Apparently, it is not just students that quit, professors do to. One Texas A&M University Galveston professor became so fed up with his class that he quit the course and left his students with a parting gift, failed grades for each one. The professor was so disheartened by his students behavioral and academic performance that he sent them an email on Thursday, April 23, 2015 letting them know exactly how he felt about them personally and academically. The university administration has already lined up another professor to finish off the semester, all the students will be reevaluated, and the failing marks would not be the final marks for the students.
Ethics and management Professor Irwin Horwitz sent his strategic management class an email letting them know of his plans for him and them for the course. Horwitz expressed to his students that he had reached his “breaking point” and had enough of their lying, backstabbing and cheating, and said they lacked maturity needed in the working world. The management professor detailed what the students had done to bring him to this point. He recounted that they “told him to ‘chill out’ and they called him a ‘[expletive] moron.'”
Horwitz, 53 wrote the following in the email to the 30-plus students in his class:
“Since teaching this course, I have caught and seen cheating, been told to ‘chill out,’ ‘get out of my space,’ ‘go back and teach,’ [been] called a ‘f****** moron’ to my face, [had] one student cheat by signing in for another, one student not showing up but claiming they did, listened to many hurtful and untrue rumors about myself and others, been caught between fights between students….
None of you, in my opinion, given the behavior in this class, deserve to pass, or graduate to become an Aggie, as you do not in any way embody the honor that the university holds graduates should have within their personal character.
‘It is thus for these reasons why I am officially walking away from this course. I am frankly and completely disgusted.
You all lack the honor and maturity to live up to the standards that Texas A&M holds, and the competence and/or desire to do the quality work necessary to pass the course just on a grade level…. I will no longer be teaching the course, and all are being awarded a failing grade.”
Professor Horwitz sent a similar email to the university officials about his decision to fail the students, but added that they are “your problem now.”
Horwitz explained his position to KPRC-TV on Friday, April 24, telling them “Enough was enough,” and that “Yesterday I reached the breaking point.” The management professor noted, “It became apparent that they couldn’t do some of the most simple and basic things they should have been able to do.” He recounted that the “students spread rumors about him, and he felts so threatened at one point he wanted “police protection.” Professor Horwitz explained, “I was dealing with cheating, dealing with individuals swearing at me both in and out of class, it got to the point that the school had to put security guards at that class and another class.”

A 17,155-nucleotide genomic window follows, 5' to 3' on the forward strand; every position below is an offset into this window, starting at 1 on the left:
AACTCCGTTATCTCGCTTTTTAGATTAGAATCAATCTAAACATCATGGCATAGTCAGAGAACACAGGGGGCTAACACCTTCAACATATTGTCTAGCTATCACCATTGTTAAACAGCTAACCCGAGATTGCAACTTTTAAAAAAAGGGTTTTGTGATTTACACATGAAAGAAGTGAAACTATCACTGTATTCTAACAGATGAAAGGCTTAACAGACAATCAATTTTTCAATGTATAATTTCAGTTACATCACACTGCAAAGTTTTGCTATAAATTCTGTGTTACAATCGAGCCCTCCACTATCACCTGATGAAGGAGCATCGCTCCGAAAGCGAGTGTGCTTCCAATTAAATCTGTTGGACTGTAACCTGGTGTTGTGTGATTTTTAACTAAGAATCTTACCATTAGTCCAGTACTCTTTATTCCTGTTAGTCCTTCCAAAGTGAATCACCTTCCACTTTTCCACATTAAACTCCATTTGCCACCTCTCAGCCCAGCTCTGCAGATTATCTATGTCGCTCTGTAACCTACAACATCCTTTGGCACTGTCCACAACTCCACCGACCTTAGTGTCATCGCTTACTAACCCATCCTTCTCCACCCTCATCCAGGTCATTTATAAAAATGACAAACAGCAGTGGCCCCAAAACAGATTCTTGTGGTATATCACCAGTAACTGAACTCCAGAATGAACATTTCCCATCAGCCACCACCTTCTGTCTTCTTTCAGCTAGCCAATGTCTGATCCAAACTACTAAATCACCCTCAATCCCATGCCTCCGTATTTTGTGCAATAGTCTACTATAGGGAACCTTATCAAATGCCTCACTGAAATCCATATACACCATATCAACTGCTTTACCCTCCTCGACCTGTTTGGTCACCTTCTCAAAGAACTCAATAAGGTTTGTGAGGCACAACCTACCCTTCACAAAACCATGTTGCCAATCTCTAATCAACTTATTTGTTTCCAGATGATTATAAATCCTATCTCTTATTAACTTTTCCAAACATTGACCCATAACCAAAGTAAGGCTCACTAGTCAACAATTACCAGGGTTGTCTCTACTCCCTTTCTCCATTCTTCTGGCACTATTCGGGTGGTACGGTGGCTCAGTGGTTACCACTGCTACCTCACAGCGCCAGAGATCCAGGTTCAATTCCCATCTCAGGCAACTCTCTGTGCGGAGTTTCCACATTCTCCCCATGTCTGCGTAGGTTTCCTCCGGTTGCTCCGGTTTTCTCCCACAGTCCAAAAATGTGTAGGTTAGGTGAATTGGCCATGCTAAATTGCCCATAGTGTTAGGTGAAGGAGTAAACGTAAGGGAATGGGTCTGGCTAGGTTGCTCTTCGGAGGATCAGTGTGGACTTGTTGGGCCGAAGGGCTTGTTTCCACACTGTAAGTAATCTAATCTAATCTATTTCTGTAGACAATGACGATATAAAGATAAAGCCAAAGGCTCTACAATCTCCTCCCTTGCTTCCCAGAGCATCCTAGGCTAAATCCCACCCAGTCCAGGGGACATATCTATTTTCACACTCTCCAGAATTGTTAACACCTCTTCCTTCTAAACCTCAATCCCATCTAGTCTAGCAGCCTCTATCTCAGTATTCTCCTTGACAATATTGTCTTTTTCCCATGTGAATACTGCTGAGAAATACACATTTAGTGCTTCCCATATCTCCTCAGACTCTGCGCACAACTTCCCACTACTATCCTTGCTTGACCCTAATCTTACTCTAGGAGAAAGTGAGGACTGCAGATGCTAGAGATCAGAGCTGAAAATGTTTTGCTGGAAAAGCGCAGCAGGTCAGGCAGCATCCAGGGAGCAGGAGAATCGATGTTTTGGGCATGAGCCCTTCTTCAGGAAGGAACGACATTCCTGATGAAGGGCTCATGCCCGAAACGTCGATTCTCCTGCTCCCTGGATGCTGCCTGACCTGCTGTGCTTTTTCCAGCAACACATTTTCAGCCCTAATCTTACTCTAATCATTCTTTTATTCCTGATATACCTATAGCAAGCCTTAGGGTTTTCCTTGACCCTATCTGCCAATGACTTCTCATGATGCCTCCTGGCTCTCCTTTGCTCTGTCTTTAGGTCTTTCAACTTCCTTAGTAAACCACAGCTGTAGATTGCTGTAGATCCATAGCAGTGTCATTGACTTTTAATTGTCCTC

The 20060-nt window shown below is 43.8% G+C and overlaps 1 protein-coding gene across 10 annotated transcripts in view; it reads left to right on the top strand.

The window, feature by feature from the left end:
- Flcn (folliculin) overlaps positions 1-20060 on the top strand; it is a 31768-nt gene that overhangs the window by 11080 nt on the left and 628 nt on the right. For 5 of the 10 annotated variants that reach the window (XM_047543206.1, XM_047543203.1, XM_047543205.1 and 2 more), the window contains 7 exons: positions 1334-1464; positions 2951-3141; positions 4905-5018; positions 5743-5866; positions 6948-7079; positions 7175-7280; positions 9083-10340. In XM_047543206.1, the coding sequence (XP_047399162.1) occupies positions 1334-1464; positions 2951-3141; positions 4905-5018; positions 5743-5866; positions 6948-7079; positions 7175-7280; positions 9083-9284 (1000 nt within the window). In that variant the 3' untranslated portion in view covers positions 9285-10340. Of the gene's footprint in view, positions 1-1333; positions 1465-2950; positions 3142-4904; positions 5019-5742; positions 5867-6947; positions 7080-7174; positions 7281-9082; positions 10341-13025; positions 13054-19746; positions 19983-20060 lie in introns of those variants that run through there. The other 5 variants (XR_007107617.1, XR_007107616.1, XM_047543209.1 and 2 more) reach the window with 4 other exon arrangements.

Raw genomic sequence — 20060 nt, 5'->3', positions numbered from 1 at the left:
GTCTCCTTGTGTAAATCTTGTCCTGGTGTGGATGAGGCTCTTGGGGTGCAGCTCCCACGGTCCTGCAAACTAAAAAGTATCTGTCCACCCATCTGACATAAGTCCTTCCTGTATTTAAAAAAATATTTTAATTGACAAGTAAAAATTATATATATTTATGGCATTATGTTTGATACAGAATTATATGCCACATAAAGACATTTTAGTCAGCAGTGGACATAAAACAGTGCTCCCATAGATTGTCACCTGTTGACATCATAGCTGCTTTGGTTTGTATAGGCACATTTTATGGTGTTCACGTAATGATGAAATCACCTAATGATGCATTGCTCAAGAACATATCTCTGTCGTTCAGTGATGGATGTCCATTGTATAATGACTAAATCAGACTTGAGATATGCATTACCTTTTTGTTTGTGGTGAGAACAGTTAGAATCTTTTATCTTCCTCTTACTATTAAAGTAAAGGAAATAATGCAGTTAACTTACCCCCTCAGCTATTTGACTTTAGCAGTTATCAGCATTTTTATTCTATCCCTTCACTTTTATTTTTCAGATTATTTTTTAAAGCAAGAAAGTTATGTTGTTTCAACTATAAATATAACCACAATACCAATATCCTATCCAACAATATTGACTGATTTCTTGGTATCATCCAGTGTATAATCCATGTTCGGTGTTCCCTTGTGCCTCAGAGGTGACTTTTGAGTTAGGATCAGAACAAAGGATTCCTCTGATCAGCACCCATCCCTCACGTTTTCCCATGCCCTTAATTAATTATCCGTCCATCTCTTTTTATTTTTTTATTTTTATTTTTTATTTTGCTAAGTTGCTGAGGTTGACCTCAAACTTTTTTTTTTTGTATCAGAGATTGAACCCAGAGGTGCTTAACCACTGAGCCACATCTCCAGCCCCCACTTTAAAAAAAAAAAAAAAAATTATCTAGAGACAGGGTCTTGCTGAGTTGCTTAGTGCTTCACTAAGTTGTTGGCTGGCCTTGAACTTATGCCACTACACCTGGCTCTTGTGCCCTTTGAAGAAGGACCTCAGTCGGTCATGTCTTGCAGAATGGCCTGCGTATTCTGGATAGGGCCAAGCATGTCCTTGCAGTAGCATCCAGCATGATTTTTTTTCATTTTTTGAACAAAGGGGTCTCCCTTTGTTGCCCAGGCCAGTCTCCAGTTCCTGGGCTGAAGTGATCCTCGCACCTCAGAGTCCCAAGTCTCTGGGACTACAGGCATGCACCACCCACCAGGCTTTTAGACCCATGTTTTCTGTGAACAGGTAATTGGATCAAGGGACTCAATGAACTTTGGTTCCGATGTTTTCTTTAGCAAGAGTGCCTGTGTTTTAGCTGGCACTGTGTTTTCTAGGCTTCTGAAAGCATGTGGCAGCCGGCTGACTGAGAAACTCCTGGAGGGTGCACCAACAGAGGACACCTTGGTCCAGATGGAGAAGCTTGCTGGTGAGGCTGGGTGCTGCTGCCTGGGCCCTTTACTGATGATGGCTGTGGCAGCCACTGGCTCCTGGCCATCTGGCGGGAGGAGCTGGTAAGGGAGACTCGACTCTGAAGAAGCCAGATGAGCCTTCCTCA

Horowitz also pointed that that this reaction was an abnormally for him in the 20 years he taught, “This class is unique. I have never failed a class, it is very rare that I fail students, sometimes learning incorporates tough love.” In another interview on Monday, April 27 Horwitz expressed, “I have nothing left. I put my neck on the line for what I thought was the right thing to do.” At this point the university has not said anything about Horwitz’s future at the university just that he is on sick leave until the end of the semester.
The professor also blamed the university for being too lax with the students and not enforcing the honor code “The administration is all about passing these kids through and making as much money as possible.” The vice president of Academic affairs Dr. Patrick Louchouarn responded, “We hold students accountable if there is evidence of cheating or misconduct. Similarly, we do not allow faculty to punish an entire class if there is no evidence of widespread misconduct or cheating. The University is appropriately evaluating the situation and will have no further comment until we have completed our process of gathering accurate information.”
Students were shocked at the professor’s reaction and decision to fail the entire class. One senior John Shaw was worried how the mark would affect his prospective job, saying it is “Just ridiculous, I had never had a problem in the class. I thought I had done pretty well, done pretty well on the first test and then I get an email saying I am going to get an F in the class, it was overwhelming.”
College Provost Louchouarn notified the students that the failing marks are not going to stick, because the semester is not finished yet and marks can only be awarded when a course is complete. Louchouarn indicated, “None of them have failed until the end of the class, meaning the only reason a student would fail because he or she has not performed the expectations for that particular class.” Meanwhile, the department’s chair was taking over teaching duties for the class, the new instructor will review the past work and marks. Many of the students are seniors that are required to take the course to graduate.
Bonnie K. Goodman is the Editor of the Academic Buzz Network, a series of political, academic & education blogs which includes History Musings: History, News & Politics. She has a BA in History & Art History & a Masters in Library and Information Studies, both from McGill University, and has done graduate work in Jewish history at Concordia University as part of the MA in Judaic Studies program. Her specializations are academic & universities news, particularly history & library news.